Advanced Search
MyIDEAS: Login to save this paper or follow this series

Aggregated vs. disaggregated data in regression analysis: implications for inference

Contents:

Author Info

  • Thomas A. Garrett

Abstract

This note demonstrates why regression coefficients and their statistical significance differ across degrees of data aggregation. Given the frequent use of aggregated data to explain individual behavior, data aggregation can result in misleading conclusions regarding the economic behavior of individuals.

Download Info

If you experience problems downloading a file, check if you have the proper application to view it first. In case of further problems read the IDEAS help page. Note that these files are not on the IDEAS site. Please be patient as the files may be large.
File URL: http://research.stlouisfed.org/wp/more/2002-024/
Download Restriction: no

File URL: http://research.stlouisfed.org/wp/2002/2002-024.pdf
Download Restriction: no

Bibliographic Info

Paper provided by Federal Reserve Bank of St. Louis in its series Working Papers with number 2002-024.

as in new window
Length:
Date of creation: 2002
Date of revision:
Handle: RePEc:fip:fedlwp:2002-024

Contact details of provider:
Postal: P.O. Box 442, St. Louis, MO 63166
Fax: (314)444-8753
Web page: http://www.stlouisfed.org/
More information through EDIRC

Order Information:
Email:

Related research

Keywords: Econometrics ; Regression analysis;

This paper has been announced in the following NEP Reports:

References

References listed on IDEAS
Please report citation or reference errors to , or , if you are the registered author of the cited work, log in to your RePEc Author Service profile, click on "citations" and make appropriate adjustments.:
as in new window
  1. Carroll, Christopher D & Fuhrer, Jeffrey C & Wilcox, David W, 1994. "Does Consumer Sentiment Forecast Household Spending? If So, Why?," American Economic Review, American Economic Association, vol. 84(5), pages 1397-1408, December.
  2. Marvin Goodfriend, 1991. "Information-aggregation bias," Working Paper 91-06, Federal Reserve Bank of Richmond.
  3. Jason Bram & Sydney Ludvigson, 1997. "Does consumer confidence forecast household expenditure?: A sentiment index horse race," Research Paper 9708, Federal Reserve Bank of New York.
  4. Cherry, Todd L. & List, John A., 2002. "Aggregation bias in the economic model of crime," Economics Letters, Elsevier, vol. 75(1), pages 81-86, March.
  5. George C. Davis, 1997. "Product Aggregation Bias as a Specification Error in Demand Systems," American Journal of Agricultural Economics, Agricultural and Applied Economics Association, vol. 79(1), pages 100-109.
  6. Robert E. Hall, 1987. "Consumption," NBER Working Papers 2265, National Bureau of Economic Research, Inc.
  7. Mittelhammer, Ronald C. & Shi, Hongqi & Wahl, Thomas I., 1996. "Accounting For Aggregation Bias In Almost Ideal Demand Systems," Journal of Agricultural and Resource Economics, Western Agricultural Economics Association, vol. 21(02), December.
Full references (including those not matched with items on IDEAS)

Citations

Citations are extracted by the CitEc Project, subscribe to its RSS feed for this item.
as in new window

Cited by:
  1. Stephan von Cramon-Taubadel & Jens-Peter Loy & Jochen Meyer, 2006. "The impact of cross-sectional data aggregation on the measurement of vertical price transmission: An experiment with German food prices," Agribusiness, John Wiley & Sons, Ltd., vol. 22(4), pages 505-522.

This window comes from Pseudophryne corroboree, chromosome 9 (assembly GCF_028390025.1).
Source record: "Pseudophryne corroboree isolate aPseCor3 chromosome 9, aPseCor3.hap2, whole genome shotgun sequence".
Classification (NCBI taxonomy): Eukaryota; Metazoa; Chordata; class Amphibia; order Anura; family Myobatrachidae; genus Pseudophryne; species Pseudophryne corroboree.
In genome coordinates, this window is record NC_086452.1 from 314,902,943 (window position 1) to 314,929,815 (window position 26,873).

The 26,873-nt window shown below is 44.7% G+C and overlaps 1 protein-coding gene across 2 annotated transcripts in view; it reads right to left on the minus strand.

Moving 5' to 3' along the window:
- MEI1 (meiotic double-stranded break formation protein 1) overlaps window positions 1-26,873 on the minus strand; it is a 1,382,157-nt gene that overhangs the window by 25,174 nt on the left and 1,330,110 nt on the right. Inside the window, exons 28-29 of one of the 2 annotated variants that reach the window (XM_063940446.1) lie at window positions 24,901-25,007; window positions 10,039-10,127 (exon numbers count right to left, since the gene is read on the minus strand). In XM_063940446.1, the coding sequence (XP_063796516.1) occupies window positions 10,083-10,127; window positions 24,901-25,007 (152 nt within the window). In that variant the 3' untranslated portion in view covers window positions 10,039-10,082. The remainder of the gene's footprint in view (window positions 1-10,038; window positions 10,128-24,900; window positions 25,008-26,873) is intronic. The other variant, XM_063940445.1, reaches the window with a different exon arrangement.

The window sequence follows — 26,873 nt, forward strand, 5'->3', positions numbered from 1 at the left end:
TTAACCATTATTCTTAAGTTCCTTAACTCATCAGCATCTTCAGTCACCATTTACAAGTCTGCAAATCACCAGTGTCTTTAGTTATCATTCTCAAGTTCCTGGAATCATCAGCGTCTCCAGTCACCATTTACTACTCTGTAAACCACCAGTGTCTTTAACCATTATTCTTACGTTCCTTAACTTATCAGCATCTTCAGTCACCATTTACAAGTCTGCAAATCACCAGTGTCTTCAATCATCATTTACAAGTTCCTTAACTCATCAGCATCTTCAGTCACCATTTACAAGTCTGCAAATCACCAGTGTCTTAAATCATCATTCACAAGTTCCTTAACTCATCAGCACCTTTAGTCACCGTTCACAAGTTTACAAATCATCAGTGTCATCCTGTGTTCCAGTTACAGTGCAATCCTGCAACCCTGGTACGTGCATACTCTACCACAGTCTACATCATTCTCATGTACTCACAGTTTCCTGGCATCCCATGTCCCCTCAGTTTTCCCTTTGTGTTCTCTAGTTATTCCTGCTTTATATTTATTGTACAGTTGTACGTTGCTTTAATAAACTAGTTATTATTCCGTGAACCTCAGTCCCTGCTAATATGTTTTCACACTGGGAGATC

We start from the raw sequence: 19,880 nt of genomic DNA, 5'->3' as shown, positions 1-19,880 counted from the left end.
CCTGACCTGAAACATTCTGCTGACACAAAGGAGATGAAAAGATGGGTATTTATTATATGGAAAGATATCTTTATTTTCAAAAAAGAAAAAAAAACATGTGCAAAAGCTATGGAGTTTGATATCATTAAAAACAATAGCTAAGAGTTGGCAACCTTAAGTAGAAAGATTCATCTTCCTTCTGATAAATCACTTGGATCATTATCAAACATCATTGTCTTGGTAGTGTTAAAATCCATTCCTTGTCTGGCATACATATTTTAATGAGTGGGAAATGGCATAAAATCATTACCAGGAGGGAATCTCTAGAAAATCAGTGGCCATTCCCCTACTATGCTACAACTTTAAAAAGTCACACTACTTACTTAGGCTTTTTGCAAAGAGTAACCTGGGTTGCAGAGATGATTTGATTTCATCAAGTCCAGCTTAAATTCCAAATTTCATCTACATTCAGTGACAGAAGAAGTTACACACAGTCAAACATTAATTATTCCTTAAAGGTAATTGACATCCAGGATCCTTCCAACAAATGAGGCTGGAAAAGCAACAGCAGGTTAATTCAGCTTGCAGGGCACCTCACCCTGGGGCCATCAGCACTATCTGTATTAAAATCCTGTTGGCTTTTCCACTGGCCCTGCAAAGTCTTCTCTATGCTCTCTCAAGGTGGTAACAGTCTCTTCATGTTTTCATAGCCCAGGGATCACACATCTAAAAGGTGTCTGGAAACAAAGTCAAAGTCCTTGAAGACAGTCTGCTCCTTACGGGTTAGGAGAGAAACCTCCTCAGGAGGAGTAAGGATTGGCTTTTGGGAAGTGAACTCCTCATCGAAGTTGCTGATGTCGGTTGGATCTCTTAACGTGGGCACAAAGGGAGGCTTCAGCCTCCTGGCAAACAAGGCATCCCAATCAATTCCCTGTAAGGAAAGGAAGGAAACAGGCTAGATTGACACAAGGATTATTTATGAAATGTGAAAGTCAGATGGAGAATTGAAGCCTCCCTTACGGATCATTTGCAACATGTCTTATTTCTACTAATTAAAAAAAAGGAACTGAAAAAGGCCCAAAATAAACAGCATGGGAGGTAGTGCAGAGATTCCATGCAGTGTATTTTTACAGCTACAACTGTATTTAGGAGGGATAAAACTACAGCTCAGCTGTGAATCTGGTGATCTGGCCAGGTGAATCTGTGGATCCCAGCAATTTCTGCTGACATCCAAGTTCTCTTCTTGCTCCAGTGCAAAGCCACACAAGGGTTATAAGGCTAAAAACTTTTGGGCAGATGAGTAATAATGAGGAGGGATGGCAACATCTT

2. von Cramon-Taubadel, Stephan & Loy, Jens-Peter & Meyer, Jochen, 2006. "Data Aggregation and Vertical Price Transmission: An Experiment with German Food Prices," 2006 Annual Meeting, August 12-18, 2006, Queensland, Australia 25291, International Association of Agricultural Economists.
  3. Michael McMahon & Gabriel Sterne & Jamie Thompson, 2005. "The role of ICT in the global investment cycle," Bank of England working papers 257, Bank of England.
  4. Thomas A. Garrett & Gary A. Wagner, 2009. "Red Ink in the Rearview Mirror: Local Fiscal Conditions and the Issuance of Traffic Tickets," Journal of Law and Economics, University of Chicago Press, vol. 52(1), pages 71-90, 02.

Lists

This item is not listed on Wikipedia, on a reading list or among the top items on IDEAS.

Statistics

Access and download statistics

Corrections

When requesting a correction, please mention this item's handle: RePEc:fip:fedlwp:2002-024. See general information about how to correct material in RePEc.

For technical questions regarding this item, or to correct its authors, title, abstract, bibliographic or download information, contact: (Anna Xiao).

If you have authored this item and are not yet registered with RePEc, we encourage you to do it here. This allows to link your profile to this item. It also allows you to accept potential citations to this item that we are uncertain about.

If references are entirely missing, you can add them using this form.

If the full references list an item that is present in RePEc, but the system did not link to it, you can help with this form.

If you know of missing items citing this one, you can help us creating those links by adding the relevant references in the same way as above, for each refering item. If you are a registered author of this item, you may also want to check the "citations" tab in your profile, as there may be some citations waiting for confirmation.

Please note that corrections may take a couple of weeks to filter through the various RePEc services.